Piiiiiigs...iiiin...spaaaaaaace!

Space, the final frontier. But only if you ignore the oceans.

Everyone knows space is big. But, I find it disappointing that most people have no concept of just how big space is.

Advertisement

We see movies and tv shows that make it seem like a trip across the galaxy would be nothing more than a leisurely road trip.

The sad truth is, that's not even close to being realistic.

Part of the problem is, we have no way of putting the universe into scale. We can't. It's too big. Even out solar system is almost too big.

But, I am going to try and help you visualize just how big space can be.

**note** the following is known as 'The Thousand Yard Experiment'. It was conceived back when Pluto was still considered a planet. I'm including it here because, even if you don't consider Pluto to be planetary, it is a part of the Kuiper belt, and will help demonstrate distance towards the end of the post.

Advertisement

First, we need to collect our supplies. We need the Sun and all the Planets. (scale is 1 inch = 100,000 miles)

  • The Sun: A ball, 8 inches in diamater. (a bowling ball is close enough)
  • Mercury: A pinhead. 0.03 inches in diamater
  • Venus: A peppercorn, 0.08 inches in diamater
  • Earth: A second peppercorn
  • Mars: Another pinhead
  • Jupiter: A pecan, 0.9 inches in diamater
  • Saturn: An Acorn, 0.7 inches in diamater
  • Uranus: A peanut, 0.3 inches in diamater
  • Neptune: Another peanut
  • Pluto: About 1/2 of a pinhead, 0.015 inches in diamater

To make it easier to see them, you should stick each 'planet' onto a note card. Otherwise, you may not ever find them once you place them.

Now, for starters, just compare the sizes of the peppercorn to the size of the sun. Then, shielding your eyes, look at the sun to determine the size.

Ok. Go outside. Yep, I'm going to make you go outside to do this. Actually, you have to go outside to do this.

Put the Sun down. (it's hot!) We're going to start pacing out where to put the rest of the planets. For the sake of our scale, 1 pace equals 1 yard, or 3 feet.

Starting at the sun, walk 10 paces and put down Mercury.

Walk another 9 paces and put down Venus.

Walk another 7 and put down Earth.

If you look back at the Sun, you might begin to have a sense of the size of space. Don't kid yourself, you still have no idea. Let's continue our walk.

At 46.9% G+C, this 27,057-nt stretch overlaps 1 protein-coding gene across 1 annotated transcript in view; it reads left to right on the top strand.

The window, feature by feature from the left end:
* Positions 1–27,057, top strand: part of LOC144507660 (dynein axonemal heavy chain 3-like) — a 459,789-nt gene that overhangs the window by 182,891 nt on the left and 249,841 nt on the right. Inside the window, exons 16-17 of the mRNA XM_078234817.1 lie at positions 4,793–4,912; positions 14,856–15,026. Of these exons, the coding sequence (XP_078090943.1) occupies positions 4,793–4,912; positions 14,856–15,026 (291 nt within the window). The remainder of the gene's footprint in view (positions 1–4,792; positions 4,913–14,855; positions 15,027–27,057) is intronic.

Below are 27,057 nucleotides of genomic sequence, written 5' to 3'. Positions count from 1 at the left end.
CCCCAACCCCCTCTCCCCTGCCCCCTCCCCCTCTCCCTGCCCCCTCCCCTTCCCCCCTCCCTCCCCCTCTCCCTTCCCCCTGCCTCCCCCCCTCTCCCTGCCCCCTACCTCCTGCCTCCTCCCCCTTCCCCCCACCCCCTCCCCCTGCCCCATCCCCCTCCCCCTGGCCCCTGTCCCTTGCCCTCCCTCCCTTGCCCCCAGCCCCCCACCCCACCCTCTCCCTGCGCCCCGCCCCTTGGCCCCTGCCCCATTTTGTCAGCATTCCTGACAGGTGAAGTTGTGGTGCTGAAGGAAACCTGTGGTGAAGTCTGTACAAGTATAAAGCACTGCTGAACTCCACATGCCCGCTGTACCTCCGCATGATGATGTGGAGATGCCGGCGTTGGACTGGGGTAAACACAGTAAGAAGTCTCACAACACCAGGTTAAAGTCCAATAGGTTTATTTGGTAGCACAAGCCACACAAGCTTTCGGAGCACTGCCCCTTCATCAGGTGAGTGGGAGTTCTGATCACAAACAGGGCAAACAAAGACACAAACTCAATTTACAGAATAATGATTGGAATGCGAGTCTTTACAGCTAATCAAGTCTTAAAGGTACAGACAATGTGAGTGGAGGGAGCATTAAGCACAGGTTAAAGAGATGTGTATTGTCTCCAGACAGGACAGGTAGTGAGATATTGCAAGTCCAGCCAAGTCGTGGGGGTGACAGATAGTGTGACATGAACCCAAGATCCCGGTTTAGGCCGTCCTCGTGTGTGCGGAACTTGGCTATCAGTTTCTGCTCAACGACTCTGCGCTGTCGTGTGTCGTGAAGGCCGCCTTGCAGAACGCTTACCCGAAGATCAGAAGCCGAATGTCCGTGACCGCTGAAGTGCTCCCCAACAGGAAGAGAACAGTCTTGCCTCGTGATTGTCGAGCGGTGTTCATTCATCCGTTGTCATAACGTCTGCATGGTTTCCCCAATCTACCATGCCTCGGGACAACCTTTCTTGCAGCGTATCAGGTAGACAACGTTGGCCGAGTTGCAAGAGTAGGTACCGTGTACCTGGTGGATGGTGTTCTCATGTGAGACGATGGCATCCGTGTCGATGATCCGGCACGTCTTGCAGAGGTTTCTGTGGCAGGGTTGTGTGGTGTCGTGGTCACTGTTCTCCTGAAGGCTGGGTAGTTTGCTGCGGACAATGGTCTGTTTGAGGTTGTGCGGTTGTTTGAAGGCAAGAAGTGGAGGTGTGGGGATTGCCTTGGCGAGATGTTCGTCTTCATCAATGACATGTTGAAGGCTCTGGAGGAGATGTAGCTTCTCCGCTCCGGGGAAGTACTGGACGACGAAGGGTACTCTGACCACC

Walk 14 paces and put down Mars.

Keep going another 95 paces and put down jupiter.

Walk a mere 117 paces, and place Saturn.

Saunter for 249 paces and place Uranus. (**snicker** I said 'anus'...)

Meander for another 281 paces and place Neptune.

Trudge the final 242 paces, and place Pluto.

Now, turn around and look at the Sun. You can't see it, can you?

That's because we've walked a total of 1,019 paces. That's more than 1/2 a mile. And, that's just to Pluto.

Advertisement

Now, remember when I said I was including Pluto to give our scale some meaning? Well, when astronomers measure distances in space, they use the Astronomical Unit, or AU. 1 AU is the distance from the Earth to the Sun, or 93,000,000 miles.

Pluto is 40 AU away from Earth.

Many astronomers believe the solar system extends to the Opik-Oort Cloud. This could consists of the remnants of the original planetary disk that surrounded the Sun and formed all the planets.

The Oort Cloud is 50,000 AU, (about 1 light year), from Earth.

Just to the edge of the solar system. Not the Galaxy. The Galaxy is 100,000 light years across. (that's 50,000,000,000 AU, or 50 billion...). Just for the galaxy. The visible Universe is estimated at 100 billion light years across. And that's just the visible universe.

Advertisement

Need a little more perspective? Let's do some math. The recently retired space shuttle cruised around Earth at approximately 17,000 mph. At that pace, it would take 25 years to get to Pluto.

To get to the Oort Cloud? 31,225 years flying in the space shuttle. And, that's just to the edge of the solar system.

So, now you have a better idea of the size of the solar system. At least you have a way to put it into perspective. but when it comes to the size of the universe, the human mind just can't comprehend a distance that big, because we have no reference. If you do the 1,000 yard experiment, get in your car at Pluto and drive 761 miles. That will put you at the edge of the solar system. That's the equivalent of 1 light year. The visible universe is 100 billion light years across. The distance from where you set the Sun down to where you are now, 761 miles away, is 1/1,000,000,000th of 1% of the size of the Universe. (Note: it would take the space shuttle 3.122*10^15 years to fly that far. (3,122,000,000,000,000), (3.12 Quadrillion)) ***Edited to fix the exponent*** (thanks 2noob2banoob0

Advertisement

Next time you start feeling all full of yourself, remember this. We are all nothing but insignificant specs in the universe.